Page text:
- Wicked Game – Chris Isaak (hardly a party anthem)
- I’ll Be Missing You – Puff Daddy & Faith Evans (come on, now…)
I was so incensed by this playlist that I spent most of the journey creating my own, including proper summer hollibob bangers, such as:
- Summer of 69 – Bryan Adams
- Summer Nights – John Travolta & Olivia Newton John
- Sunny Afternoon – The Kinks
- Hooray! Hooray! It’s a Holi Holiday – Boney M
- Can’t Stop The Feeling – Justin Timberlake
On our north-and-eastbound journey we saw two abandoned cars bound in police tape, having never seen one of these before. Indeed I thought the first was a wedding car at first glance. Is this a sign of the times? Have all the tow-truck drivers gone with Brexit? Or are people driving cars until they conk out because they are waiting so long for their new ones to be built and delivered?
We arrived in Whitby a little before noon and immediately encountered driving difficulties. There was a bridge crossing the River Esk to the East side, where our hotel was – but it was closed to traffic between 1030 and 1600. Hmm. We turned and navigated our way to a car park on the West side.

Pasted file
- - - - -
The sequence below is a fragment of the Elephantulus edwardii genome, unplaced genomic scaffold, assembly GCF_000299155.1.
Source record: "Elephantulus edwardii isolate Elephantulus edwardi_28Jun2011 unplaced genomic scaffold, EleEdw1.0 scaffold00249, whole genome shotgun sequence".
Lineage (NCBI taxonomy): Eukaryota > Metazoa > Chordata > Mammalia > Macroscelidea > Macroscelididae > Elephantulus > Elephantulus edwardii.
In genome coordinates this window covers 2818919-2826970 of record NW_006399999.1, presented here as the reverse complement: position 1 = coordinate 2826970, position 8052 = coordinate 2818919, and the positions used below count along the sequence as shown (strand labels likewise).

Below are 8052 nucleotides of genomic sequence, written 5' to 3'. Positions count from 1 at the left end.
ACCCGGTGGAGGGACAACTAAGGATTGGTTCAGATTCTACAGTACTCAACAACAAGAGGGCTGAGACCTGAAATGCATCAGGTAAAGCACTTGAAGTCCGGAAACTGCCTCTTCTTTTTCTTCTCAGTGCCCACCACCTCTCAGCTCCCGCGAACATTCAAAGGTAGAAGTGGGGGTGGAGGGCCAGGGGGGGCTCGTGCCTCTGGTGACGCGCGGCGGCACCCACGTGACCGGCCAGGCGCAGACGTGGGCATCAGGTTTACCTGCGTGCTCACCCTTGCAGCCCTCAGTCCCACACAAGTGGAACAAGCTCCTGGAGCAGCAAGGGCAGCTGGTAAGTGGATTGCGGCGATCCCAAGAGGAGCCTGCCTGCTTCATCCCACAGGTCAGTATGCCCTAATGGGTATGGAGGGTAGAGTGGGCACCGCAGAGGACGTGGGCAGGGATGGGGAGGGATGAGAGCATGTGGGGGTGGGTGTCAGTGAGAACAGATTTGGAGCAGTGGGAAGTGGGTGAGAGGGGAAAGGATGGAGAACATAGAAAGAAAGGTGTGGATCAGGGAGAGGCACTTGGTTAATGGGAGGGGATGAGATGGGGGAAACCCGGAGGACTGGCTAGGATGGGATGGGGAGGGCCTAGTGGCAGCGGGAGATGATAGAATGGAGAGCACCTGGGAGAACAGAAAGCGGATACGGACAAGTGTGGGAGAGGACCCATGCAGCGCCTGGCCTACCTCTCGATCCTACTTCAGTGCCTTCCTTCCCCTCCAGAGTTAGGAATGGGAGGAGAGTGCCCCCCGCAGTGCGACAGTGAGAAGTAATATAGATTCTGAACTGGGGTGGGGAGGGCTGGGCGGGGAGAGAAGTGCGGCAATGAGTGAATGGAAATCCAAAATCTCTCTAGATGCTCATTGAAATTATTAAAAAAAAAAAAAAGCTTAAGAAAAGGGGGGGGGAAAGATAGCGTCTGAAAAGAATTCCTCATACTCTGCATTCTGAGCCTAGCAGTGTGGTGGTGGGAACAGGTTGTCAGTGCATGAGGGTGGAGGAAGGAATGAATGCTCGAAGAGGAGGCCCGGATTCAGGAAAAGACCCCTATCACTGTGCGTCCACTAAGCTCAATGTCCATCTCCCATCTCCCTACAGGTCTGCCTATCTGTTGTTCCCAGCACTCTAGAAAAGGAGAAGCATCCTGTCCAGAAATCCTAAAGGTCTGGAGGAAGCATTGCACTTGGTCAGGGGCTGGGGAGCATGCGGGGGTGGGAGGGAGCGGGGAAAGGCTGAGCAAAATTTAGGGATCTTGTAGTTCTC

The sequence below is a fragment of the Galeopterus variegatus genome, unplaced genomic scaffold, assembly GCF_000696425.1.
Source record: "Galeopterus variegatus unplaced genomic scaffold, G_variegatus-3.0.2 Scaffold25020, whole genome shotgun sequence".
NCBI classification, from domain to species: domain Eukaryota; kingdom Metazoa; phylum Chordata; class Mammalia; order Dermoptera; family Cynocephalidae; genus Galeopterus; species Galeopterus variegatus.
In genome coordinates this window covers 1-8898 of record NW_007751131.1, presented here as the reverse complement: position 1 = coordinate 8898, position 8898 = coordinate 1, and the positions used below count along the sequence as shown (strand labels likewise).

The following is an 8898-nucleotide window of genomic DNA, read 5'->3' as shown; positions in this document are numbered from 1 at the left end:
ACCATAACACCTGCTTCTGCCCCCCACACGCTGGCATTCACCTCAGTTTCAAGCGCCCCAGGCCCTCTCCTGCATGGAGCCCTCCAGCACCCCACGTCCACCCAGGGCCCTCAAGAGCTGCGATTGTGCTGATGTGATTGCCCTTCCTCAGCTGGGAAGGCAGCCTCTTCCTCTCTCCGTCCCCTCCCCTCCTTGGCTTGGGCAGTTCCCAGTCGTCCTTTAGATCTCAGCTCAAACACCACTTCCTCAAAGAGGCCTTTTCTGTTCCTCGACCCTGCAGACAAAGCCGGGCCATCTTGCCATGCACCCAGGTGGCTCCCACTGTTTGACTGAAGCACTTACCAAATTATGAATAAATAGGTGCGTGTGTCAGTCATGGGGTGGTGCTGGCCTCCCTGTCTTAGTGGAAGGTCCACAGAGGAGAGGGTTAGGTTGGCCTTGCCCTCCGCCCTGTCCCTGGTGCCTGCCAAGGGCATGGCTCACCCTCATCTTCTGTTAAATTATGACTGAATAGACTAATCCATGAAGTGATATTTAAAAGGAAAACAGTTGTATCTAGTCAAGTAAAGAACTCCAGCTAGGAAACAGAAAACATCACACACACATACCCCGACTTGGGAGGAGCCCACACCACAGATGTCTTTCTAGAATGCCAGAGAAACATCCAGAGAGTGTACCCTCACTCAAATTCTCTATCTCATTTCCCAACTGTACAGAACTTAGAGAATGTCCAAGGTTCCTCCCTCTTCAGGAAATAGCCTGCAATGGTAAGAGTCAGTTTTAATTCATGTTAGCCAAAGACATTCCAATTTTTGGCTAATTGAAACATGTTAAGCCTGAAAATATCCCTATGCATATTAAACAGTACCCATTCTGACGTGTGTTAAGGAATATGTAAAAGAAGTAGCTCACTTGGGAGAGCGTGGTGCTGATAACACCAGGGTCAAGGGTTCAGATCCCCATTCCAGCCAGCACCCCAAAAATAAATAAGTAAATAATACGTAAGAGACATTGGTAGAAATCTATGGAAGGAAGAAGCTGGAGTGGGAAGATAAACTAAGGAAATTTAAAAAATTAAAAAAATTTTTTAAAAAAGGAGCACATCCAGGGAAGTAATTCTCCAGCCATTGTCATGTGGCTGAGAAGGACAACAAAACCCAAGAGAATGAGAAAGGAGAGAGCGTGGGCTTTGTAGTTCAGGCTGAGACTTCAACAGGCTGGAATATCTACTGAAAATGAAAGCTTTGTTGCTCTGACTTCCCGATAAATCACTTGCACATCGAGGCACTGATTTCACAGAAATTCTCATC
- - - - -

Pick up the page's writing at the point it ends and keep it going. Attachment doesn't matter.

This popular chippy is open to walk-ins on a first come first served basis between 1200 and 1400. I was keen to arrive bang on noon to be sure we got a table, so we made this our first stop of the day.
We were greeted at the door and led upstairs to our table. This place did remind me of Steels in many ways: the old fashioned building, the upstairs tables, beer on the menu. In addition, there were electronic chalk boards on the walls, which piqued my attention.
As for my food? Well I already knew what I was having, so I quickly placed my order and turned my attention to singing along to ABBA (One of Us) and admiring the place mats.
Our waitress was friendly and efficient and it was not long before our order arrived. Here is what I had.
No, I have no idea what woof is either, but it was recommended to me as the fish to have at The Magpie. And I can confirm it was delicious. I overheard our waitress explaining to some people on another table that, when it was caught down the coast in Scarborough, that was what the fisherman decided to call it and it stuck.